keeping the settlement of the boundary dispute in abeyance for a more
"opportune" moment.

The country also apparently wants major territorial concessions on
Tawang in Arunachal Pradesh, which India seems to be in no position
to offer. As a consequence, a breakthrough on this issue seems to be
the key to the larger boundary settlement.

China has adopted shifting positions on the border issue, time and
again enunciating new principles but not explaining them. This
deliberate opacity and springing surprises are typical of Chinese
negotiating tactics intended to keep the interlocutor in a perpetual
state of uncertainty, even as the façade of negotiations continues.

The real problem, however, is that India has no real bargaining
leverage vis-à-vis China, and negotiations rarely succeed in the
absence of leverage.

India seems to have lost the battle over Tibet to China, despite the
fact that Tibet constitutes China's only truly fundamental
vulnerability vis-à-vis India. India has failed to limit China's
military use of Tibet despite its great implications for Indian
security, even as Tibet has become a platform for the projection of
Chinese military power. Not only has China pumped in infrastructural
investments in developing roads, railways, airfields, hydroelectric
and geothermal stations, leading to a huge influx of Han Chinese in
Tibet, it is also rapidly expanding the logistical capabilities of
its armed forces there.

India's tacit support to the Dalai Lama's government-in-exile has
failed to have much of an impact either on China or on the
international community. Even the Dalai Lama has given up his dream
of an independent Tibet and is ready to talk to the Chinese as he
realizes that in a few years Tibet might become overwhelmed with the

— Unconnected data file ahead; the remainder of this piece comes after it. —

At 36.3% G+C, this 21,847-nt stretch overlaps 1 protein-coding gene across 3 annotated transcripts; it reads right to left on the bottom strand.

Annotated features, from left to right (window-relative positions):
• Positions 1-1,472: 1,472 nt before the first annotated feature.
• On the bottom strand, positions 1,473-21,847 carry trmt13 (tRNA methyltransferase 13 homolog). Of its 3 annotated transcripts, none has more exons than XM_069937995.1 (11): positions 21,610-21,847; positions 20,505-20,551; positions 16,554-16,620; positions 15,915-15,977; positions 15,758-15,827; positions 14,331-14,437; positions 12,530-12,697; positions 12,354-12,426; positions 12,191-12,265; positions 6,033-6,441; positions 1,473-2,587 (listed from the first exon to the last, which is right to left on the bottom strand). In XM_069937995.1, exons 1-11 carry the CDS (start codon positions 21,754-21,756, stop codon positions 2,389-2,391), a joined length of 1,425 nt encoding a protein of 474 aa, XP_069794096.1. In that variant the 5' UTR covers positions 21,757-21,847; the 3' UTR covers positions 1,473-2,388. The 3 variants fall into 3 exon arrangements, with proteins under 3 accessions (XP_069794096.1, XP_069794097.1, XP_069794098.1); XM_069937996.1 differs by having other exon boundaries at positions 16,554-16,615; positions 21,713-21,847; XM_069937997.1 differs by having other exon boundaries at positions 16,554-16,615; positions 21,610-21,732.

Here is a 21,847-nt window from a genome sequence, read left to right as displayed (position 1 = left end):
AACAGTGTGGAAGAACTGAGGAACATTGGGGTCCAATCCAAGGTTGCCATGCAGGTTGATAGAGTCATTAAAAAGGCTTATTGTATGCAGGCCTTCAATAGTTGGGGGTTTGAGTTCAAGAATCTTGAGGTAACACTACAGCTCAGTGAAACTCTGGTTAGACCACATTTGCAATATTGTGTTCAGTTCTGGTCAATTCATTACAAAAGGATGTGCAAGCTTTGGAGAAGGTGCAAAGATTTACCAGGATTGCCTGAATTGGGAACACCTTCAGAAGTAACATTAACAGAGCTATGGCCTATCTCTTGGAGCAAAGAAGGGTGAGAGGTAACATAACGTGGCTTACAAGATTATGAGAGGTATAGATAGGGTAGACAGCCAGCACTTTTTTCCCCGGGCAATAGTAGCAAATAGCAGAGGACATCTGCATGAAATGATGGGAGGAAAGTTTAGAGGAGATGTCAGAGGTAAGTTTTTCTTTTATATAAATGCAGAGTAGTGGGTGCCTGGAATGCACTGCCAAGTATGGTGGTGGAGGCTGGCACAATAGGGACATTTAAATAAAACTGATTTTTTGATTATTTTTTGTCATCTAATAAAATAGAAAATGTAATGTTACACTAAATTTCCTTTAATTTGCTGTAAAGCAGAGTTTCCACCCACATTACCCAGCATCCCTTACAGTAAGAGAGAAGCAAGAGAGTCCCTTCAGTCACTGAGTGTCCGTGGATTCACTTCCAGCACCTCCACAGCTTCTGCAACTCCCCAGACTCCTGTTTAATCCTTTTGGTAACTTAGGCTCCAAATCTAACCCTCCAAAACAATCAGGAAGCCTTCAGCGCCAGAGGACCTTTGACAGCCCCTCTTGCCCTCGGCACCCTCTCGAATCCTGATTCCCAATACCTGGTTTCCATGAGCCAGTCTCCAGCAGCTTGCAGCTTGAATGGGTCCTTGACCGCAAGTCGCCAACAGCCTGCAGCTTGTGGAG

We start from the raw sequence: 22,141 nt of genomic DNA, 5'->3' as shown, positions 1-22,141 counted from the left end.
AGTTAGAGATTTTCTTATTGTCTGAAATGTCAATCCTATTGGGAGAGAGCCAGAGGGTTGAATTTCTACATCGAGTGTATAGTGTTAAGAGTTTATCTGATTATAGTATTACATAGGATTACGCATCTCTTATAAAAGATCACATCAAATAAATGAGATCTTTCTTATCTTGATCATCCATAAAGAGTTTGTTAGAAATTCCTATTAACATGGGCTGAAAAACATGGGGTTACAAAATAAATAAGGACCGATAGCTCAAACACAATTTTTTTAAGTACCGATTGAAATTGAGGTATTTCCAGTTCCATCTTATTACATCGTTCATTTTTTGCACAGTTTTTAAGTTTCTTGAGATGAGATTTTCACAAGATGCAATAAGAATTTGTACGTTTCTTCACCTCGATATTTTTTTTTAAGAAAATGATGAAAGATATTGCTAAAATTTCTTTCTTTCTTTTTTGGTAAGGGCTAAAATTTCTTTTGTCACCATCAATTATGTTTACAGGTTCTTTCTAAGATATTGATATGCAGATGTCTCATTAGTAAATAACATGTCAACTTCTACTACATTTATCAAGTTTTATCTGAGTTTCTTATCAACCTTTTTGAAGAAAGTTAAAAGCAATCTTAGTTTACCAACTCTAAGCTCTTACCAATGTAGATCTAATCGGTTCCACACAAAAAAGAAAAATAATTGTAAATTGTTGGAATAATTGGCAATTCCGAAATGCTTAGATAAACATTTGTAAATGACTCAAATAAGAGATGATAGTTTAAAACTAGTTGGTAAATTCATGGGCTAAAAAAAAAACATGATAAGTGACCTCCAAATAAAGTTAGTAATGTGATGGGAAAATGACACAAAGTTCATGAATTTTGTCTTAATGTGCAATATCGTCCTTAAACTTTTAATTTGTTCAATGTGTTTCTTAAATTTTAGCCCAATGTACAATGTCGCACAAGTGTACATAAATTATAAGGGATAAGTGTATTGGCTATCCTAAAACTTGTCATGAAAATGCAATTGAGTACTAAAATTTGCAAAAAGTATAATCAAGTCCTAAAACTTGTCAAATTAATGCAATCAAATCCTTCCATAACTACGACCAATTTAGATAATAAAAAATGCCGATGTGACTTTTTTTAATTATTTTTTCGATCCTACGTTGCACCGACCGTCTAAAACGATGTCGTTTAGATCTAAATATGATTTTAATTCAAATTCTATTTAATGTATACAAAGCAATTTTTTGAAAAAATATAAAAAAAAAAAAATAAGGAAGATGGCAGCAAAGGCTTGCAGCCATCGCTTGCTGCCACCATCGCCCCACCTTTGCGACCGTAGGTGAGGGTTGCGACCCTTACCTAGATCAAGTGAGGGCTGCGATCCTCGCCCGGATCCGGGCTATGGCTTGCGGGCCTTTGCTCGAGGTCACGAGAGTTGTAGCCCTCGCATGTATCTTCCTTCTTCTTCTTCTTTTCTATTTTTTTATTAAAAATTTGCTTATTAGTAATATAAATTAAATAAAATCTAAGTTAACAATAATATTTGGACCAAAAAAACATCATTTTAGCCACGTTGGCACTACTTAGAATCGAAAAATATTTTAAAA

Han population and Tibetans themselves might become a minority.

Encouraged by the growing isolation of Tibetans, the Chinese
government now seems to have little interest in a genuine dialogue
with the Dalai Lama.

It is a possibility that recent riots Tibetans in China may be
hardening Chinese perceptions vis-à-vis India. During the Indian
foreign minister's recent visit, the Chinese government reportedly
raised objections to the media prominence being given to the Dalai
Lama and his supporters in India.

Though the Indian government can do little to control how the Indian
media treats the Tibetan cause, it will inevitably affect its ties
with China. This despite the fact that the Indian government has not
been able to summon enough self-confidence to even allow peaceful
protests by the Tibetans and forcefully condemn Chinese physical
assaults on its Tibetan minority and verbal assaults on the Dalai Lama.

China also seems to be concerned about Indian foreign policy becoming
proactive in recent years and being able to play the same balance of
power game. India's growing closeness to the US and the idea that
democratic states in the Asia-Pacific should work together to counter
common threats is generating a strong negative reaction in Beijing.

Whatever the cause, the recent hardening of positions on both sides
does not augur well for regional stability in Asia. Sino-Indian ties
will, in all likelihood, determine the course of global politics in
the coming years. The consequences of this development, however,
remain far from clear.

** Harsh V Pant teaches at King's College London.
The views and opinions expressed herein are those of the author only,
not the International Relations and Security Network (ISN).